Figure 2 shows additional detail of several of the areas where the frequency of the observation did show some variation between FY2015 and FY2016.
In conclusion, there is little change in the overall frequency of inspection observations, as characterized by the regulation cited, between FY2013 and FY2016. This may have been different if all inspected sites, including API sites, had been included in the metrics.
The three most frequent observations in FY2016 cite:
- 211.192 (investigations)
- 211.42(c) (validation of aseptic processes including sterilization)
- 211.160(b) (scientifically sound specifications).
In several instances, though, the order of the observations did change in FY2016, and these are highlighted in gray in Table 1. While 211.192 continued in first place for all four fiscal years, 211.42(c), Requirement for adequate facilities to prevent contamination or mix-ups moved from third place to second place, even though the actual number of those observations decreased. Citations against 211.160(b) Development of scientifically sound specifications went from second place to fourth place this year. Observations citing 211.113(b) Validation of aseptic processes including sterilization dropped from fifth place to sixth place in 2016 and the actual number decreased significantly to FY2013 levels. Finally, observations identifying 211.25(a) ‘Staff shall have training, education and experience to perform their jobs’ dropped from eighth place to tenth place this year.
MHRA Inspection Deficiencies
I won’t reproduce the graphics from the MHRA slide deck; do read those because they contain a wealth of information at a very granular level.
The areas with critical deficiencies include, in order of most frequent (% of critical deficiencies):
- Quality Systems (53%)
- Complaints and Recalls (20%)
- Documentation (18%)
- Quality Control (8%)
- Computerized Systems (2%)
Figure 3A shows the distribution of deficiencies among the three classifications by actual number.
Figure 3B shows this distribution of deficiencies among the three classifications by percentage.
Figure 4 shows the distribution in percentages, of critical deficiencies using the MHRA identified categories and the associated Chapter / Annex.
The MHRA inspections identified 51 total ‘critical’ observations for 2% of the total number of inspection identified deficiencies. About a third of the deficiencies are in the ‘major’ category and almost 70% are in the ‘other’ category.
We cannot compare this with the US FDA inspection observations because the FDA does not classify their observations. In the future, perhaps health authorities will adopt a common classification categories for inspection observations.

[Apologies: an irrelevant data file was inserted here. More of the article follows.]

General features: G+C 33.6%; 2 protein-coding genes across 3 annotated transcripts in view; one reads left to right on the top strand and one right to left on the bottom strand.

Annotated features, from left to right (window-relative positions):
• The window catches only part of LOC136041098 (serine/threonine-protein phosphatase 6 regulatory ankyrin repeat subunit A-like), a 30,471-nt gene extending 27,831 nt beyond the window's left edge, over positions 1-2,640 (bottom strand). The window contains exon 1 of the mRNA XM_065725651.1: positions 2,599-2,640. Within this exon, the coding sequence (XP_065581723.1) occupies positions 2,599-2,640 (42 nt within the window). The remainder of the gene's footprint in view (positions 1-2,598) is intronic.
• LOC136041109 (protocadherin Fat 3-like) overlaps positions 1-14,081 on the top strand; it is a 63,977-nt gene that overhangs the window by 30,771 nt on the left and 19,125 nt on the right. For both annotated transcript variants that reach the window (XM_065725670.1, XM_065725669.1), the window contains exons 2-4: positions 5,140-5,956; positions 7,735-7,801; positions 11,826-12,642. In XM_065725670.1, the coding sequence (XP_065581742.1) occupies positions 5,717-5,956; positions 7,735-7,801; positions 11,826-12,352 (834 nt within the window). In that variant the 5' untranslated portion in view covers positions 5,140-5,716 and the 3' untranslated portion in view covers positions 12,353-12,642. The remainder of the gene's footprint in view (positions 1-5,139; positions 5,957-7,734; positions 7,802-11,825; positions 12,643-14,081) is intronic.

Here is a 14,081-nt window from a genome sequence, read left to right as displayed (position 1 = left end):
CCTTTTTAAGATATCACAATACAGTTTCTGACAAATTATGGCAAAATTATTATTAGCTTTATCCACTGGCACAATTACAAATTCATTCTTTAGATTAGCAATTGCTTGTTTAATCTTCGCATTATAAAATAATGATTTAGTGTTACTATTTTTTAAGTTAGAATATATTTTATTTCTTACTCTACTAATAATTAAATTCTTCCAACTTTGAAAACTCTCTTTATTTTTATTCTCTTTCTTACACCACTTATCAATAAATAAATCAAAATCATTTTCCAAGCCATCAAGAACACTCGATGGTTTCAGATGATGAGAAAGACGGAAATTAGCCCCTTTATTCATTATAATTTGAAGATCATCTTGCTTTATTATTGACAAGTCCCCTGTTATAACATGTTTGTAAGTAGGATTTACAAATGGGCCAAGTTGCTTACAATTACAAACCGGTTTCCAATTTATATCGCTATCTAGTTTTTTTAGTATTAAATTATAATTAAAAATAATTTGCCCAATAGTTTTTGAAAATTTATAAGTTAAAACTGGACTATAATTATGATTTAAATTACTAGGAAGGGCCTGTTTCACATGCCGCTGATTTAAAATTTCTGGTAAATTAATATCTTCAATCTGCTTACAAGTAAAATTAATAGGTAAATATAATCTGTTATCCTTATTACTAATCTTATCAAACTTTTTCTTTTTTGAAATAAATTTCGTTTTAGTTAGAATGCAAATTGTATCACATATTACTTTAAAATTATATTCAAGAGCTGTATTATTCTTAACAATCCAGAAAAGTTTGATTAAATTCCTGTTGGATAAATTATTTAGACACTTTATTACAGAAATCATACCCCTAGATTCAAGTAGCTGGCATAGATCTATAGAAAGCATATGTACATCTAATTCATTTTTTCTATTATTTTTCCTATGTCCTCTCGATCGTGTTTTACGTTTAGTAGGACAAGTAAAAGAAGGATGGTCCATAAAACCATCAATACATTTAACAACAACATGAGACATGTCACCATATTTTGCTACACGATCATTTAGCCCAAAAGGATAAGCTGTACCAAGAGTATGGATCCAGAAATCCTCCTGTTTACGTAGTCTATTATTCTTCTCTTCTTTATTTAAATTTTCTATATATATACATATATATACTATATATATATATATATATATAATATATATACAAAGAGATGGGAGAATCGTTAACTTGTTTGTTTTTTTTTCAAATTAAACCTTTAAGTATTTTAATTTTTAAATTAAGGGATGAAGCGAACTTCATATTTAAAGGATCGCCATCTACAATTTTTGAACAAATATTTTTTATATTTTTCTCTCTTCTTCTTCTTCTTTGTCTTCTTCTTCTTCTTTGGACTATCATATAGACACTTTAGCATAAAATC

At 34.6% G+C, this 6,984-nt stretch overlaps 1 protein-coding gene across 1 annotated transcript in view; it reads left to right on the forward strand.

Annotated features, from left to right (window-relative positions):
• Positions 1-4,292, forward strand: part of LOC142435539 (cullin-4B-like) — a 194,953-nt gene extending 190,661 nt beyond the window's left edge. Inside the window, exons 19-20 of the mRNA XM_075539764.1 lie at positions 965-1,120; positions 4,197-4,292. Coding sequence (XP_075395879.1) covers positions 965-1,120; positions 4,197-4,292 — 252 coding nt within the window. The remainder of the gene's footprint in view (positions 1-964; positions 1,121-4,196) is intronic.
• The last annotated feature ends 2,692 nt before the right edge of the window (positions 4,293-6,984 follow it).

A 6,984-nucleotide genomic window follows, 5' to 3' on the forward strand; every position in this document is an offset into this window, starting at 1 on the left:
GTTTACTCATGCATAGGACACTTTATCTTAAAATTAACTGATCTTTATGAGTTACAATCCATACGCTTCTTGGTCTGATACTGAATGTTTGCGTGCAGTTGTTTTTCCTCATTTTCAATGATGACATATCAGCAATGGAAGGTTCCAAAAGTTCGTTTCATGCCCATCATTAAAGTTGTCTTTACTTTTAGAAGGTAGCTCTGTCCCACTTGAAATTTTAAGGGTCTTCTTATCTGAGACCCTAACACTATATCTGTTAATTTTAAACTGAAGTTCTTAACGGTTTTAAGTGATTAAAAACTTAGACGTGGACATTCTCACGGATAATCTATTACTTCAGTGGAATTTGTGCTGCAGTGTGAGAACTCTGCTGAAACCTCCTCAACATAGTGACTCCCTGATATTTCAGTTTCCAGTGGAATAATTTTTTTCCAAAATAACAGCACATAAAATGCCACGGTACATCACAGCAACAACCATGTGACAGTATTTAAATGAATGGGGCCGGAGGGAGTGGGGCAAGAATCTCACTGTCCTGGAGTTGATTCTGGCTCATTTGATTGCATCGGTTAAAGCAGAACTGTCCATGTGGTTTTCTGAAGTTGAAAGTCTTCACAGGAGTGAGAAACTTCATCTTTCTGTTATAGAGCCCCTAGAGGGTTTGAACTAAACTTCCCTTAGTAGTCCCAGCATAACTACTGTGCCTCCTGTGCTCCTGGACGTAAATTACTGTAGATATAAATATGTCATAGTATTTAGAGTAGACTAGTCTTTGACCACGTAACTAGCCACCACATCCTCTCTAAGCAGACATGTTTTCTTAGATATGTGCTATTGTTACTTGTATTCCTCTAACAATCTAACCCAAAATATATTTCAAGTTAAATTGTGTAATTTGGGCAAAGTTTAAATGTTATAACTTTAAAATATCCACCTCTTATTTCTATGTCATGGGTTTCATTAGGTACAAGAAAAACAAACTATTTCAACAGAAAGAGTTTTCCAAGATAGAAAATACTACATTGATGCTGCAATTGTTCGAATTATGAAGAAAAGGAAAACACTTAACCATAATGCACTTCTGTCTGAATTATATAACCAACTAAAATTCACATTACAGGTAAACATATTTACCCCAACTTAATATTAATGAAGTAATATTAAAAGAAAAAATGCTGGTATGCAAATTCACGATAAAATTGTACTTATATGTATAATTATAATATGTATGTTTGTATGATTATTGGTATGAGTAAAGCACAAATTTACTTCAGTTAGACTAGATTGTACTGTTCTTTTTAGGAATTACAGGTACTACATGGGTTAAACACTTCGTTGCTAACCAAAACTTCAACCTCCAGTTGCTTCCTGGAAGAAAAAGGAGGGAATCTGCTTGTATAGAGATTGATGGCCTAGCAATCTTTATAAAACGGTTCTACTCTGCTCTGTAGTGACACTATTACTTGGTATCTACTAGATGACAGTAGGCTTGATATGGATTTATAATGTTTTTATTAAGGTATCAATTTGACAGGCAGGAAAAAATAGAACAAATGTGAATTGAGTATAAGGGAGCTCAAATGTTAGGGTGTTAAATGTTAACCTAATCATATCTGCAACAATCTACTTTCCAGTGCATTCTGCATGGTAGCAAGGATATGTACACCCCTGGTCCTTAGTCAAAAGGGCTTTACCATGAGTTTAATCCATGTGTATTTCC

The Quality System was the subject of the majority of MHRA identified critical GMP deficiencies in 2015 followed by an almost equal percentage for Complaints and Recalls and Documentation. Quality Control followed and a single critical deficiency was identified in Computerized Systems.
The fifty-one (51) critical observations cluster in four (4) of nine (9) EU GMP Chapters, and two (2) of nineteen (19) GMP Guide Annexes. These include:
- Chapter 1: Pharmaceutical Quality System
- Chapter 4: Documentation
- Chapter 6: Quality Control
- Chapter 8: Complaints and Product Recalls
- Annex 1: Manufacture of Sterile Medicinal Products
- Annex 11: Computerized Systems
It is difficult to directly compare these areas with those identified by the FDA. The FDA does not categorize the criticality of inspection observations as the MHRA and other health authorities do.
We can, however, say that with observations addressing ‘investigations’ at the top of the list, ‘quality unit responsibilities’ third on the list, and ‘staff training’ at number 10, it’s clear that the Quality System is a high priority for both the FDA and the MHRA. Computer systems is identified separately by the MHRA in Annex 11, but in 483s this type of observation is generally identified as 211.68(b) that addresses controls over computer systems. Part 11, Electronic Records; Electronic Signatures, is rarely, if ever, identified in either 483s or warning letters.
For those who use inspection observations as a means of monitoring and improving their own quality systems, both publications provide ample resources against which firms can measure their own potential vulnerabilities.
Learn more about how FDAzilla can help you achieve your quality and inspection preparation goals: get 483s, Inspector Profiles, Enforcement Analytics, and GMP Regulatory Intelligence. Contact us if you ever have questions at firstname.lastname@example.org.
About the Author
Barbara W. Unger formed Unger Consulting, Inc. in December 2014 to provide GMP Quality consulting services to the pharmaceutical and biopharmaceutical industry. At Amgen, she led the segment of the Corporate GMP Audit group at Amgen focused on API manufacturers, Quality Systems and Computers. She developed, implemented and maintained the GMP Regulatory Intelligence program for 8 years at Amgen Inc. This included surveillance, analysis and communication of GMP related legislation, regulations, guidance and industry compliance enforcement trends. This was an essential service and tool within the Corporate Audit function.